www.slobodan-milosevic.org - February 14, 2005

Written by: Andy Wilcoxson

Vladislav Jovanovic took the stand at the trial of Slobodan Milosevic on Monday, February 14th. Jovanovic is a career diplomat with more than 40 years experience in the diplomatic corps of Yugoslavia. He served as both the Serbian and Yugoslav Foreign Minister in 1991 and 1992.


Jovanovic began his testimony with his recollections of the Hague Conferences on Yugoslavia held in 1991. According to his testimony, the European Community had offered to provide facilities so that the leaders of the Yugoslav republics could find a peaceful way out of the political crisis that was facing the country.


Jovanovic testified that he had gone to France with Slobodan Milosevic to meet with former French president, Francois Mitterrand.


Mitterrand told them that Serbia would have a very strong position at the upcoming peace conference. He said that history and international law were on Serbia’s side. Mitterrand added that Robert Badinter, who was to chair the conference, was his personal friend and that he considered that Serbia and France to have the same interests.


Unfortunately, things did not turn out the way Mitterrand said they would. The European Community did not act in good faith. Instead of trying to find a negotiated political settlement to the crisis, Lord Carrington, the president of the conference, determined that Yugoslavia was in a state of disintegration, and that all of its federal units should be turned into independent countries.


When Serbia and Montenegro refused to accept the disintegration of the country, sanctions were imposed against them.


During the conference, the Yugoslav government submitted three very simple questions to the arbitration commission, through Lord Carrington. They asked:


- Is secession legal?


- Who has the right to self-determination, peoples or territories?


- Which borders can be internationally recognized, internal administrative borders or external federal borders?


Unfortunately, according to Jovanovic, Lord Carrington reformulated the questions before handing them over to the commission and they were gutted of all of their substance.


Jovanovic testified that Germany, Austria, and the Vatican strongly backed the secessionist regimes in Slovenia and Croatia. He said that they granted recognition to those republics before the peace negotiations had been concluded.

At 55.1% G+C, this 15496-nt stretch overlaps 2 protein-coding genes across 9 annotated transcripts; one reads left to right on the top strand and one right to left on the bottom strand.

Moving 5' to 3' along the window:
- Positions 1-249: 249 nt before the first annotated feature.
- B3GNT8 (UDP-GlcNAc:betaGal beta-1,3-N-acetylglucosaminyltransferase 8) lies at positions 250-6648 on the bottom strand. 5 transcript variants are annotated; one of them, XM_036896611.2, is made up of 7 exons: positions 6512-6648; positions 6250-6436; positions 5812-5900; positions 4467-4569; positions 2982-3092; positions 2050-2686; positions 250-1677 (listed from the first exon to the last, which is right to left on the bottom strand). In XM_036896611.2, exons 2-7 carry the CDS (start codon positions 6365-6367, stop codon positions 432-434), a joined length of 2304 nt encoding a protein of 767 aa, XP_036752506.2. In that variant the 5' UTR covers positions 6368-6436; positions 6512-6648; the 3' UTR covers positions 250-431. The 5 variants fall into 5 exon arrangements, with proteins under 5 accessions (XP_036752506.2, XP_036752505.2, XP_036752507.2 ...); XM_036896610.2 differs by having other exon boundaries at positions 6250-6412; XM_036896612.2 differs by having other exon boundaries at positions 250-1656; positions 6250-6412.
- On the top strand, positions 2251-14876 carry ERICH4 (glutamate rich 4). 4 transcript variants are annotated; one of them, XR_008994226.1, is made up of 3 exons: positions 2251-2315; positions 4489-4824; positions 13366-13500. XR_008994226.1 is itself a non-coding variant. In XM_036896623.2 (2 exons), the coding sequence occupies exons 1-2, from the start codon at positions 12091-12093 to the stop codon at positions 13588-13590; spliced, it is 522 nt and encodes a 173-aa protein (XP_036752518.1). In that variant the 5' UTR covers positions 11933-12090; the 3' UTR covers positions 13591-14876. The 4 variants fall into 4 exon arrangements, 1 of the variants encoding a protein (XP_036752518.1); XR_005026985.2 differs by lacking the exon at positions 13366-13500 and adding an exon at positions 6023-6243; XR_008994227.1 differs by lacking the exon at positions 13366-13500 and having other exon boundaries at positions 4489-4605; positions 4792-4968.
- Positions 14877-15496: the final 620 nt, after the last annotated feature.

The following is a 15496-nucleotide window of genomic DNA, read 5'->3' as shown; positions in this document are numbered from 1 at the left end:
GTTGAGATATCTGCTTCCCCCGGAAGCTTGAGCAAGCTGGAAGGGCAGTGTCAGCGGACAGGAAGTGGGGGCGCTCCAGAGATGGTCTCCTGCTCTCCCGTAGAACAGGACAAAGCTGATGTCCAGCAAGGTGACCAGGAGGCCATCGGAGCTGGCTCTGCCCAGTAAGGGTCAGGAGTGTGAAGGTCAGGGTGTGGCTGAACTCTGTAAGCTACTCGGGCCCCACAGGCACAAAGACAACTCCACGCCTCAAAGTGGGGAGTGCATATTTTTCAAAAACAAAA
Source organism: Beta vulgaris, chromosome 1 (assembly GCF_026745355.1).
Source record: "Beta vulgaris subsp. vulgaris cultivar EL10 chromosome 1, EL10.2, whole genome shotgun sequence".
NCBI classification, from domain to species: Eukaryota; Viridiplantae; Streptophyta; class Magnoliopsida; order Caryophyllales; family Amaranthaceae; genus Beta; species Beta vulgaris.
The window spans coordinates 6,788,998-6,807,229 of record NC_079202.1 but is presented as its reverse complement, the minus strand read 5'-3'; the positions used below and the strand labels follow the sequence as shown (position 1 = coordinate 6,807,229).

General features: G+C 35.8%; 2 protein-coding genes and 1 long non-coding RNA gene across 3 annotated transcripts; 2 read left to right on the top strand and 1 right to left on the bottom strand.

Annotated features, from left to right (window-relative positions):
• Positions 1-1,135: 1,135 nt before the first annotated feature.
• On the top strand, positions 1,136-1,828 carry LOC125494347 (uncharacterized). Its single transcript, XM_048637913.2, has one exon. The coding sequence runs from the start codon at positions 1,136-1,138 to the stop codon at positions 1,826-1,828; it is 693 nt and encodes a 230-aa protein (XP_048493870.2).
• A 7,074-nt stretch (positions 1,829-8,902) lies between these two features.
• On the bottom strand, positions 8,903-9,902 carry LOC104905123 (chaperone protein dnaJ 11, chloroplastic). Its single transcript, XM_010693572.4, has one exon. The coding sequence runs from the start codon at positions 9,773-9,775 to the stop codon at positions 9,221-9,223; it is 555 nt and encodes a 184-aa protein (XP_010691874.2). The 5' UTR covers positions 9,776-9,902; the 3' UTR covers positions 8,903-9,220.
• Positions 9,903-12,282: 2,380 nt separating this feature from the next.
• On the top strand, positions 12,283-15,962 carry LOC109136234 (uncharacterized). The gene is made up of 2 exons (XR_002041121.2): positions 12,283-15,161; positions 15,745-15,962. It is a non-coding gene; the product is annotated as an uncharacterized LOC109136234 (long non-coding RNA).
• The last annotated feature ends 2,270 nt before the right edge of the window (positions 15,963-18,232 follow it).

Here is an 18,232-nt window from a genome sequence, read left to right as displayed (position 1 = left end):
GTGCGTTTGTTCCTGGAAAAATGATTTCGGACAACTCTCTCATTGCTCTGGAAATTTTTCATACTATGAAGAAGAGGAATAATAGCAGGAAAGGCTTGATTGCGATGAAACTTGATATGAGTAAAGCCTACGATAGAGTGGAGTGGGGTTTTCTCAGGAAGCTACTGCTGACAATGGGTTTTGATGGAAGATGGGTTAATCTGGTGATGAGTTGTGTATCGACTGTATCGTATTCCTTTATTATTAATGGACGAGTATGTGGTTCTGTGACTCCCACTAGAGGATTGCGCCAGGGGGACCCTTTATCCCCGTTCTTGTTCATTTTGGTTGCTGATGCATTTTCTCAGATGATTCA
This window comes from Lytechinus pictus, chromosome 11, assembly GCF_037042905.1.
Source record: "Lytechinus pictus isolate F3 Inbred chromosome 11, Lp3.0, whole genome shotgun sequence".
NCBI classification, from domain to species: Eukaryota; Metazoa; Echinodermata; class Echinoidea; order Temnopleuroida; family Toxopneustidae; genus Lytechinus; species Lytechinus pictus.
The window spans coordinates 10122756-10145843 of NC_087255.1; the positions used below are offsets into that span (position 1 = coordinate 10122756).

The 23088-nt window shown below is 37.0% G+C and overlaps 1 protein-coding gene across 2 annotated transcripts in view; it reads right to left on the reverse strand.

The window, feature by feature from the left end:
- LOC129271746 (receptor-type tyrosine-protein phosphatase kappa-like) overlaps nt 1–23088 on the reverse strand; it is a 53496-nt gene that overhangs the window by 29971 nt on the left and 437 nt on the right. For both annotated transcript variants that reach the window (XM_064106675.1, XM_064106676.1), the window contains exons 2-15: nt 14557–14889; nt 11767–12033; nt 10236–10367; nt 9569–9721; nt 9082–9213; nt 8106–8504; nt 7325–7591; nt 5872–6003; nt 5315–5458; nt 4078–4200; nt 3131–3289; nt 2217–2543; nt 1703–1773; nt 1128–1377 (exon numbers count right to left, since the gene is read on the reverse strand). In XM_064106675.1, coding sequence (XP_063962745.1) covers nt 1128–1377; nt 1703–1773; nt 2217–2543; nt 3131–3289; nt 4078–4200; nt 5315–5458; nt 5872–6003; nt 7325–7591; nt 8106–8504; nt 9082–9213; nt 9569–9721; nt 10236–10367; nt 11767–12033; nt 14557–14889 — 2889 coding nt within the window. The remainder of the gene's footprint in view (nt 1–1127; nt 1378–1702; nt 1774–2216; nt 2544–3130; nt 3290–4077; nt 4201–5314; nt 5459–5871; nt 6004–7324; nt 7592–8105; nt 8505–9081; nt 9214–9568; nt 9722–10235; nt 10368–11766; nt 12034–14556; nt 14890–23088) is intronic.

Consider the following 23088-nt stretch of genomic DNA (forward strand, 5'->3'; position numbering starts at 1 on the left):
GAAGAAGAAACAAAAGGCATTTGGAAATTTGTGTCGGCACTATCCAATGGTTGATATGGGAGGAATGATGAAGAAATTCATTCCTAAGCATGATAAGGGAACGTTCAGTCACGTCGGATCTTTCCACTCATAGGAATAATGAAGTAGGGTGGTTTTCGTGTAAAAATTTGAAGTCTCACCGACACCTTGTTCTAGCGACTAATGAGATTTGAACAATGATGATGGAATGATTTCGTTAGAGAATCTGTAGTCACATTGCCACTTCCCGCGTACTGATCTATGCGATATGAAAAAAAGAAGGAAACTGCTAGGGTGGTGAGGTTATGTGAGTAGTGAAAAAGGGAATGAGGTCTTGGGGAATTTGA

Jovanovic said that the premature recognition of those republics torpedoed the peace process, and took away any incentive that Slovenia and Croatia had to remain at the negotiating table. After all, they had what they wanted, why should they stay at the negotiating table?


Lord Carrington, who was doing his level best to destroy Yugoslavia, has even come to acknowledge that this premature recognition was a mistake.


Jovanovic testified that certain actions of the German diplomatic corps gave Croatia reason to further provoke and intensify the war. He made reference to the statements of Hans-Dietrich Genscher, and Helmut Kohl where they said that intensified armed conflict would accelerate international recognition of Croatian independence.


Jovanovic said that these statements, although aimed at threatening the JNA and the Federal Yugoslav Government, had the effect of encouraging the Croats to provoke further war.


To draw further attention to the destructive role played by Germany, Jovanovic pointed out that Genscher had asked for Croatian independence to be recognized on June 23, 1991 – two days BEFORE Croatia declared its independence from Yugoslavia.


Jovanovic also drew attention to the actions of Cardinal Sodano, who on the Vatican’s behalf, circulated a memorandum to various governments encouraging recognition of Croatian independence before the end of the peace conference.


Jovanovic also testified about cease-fire violations by the Croats. To bear this out an intercepted telephone conversation was played. The conversation was between Franjo Tudjman and JNA chief Veljko Kadijevic. Kadijevic is calling Tudjman to demand that he respect the cease-fire agreement he had signed at Igalo.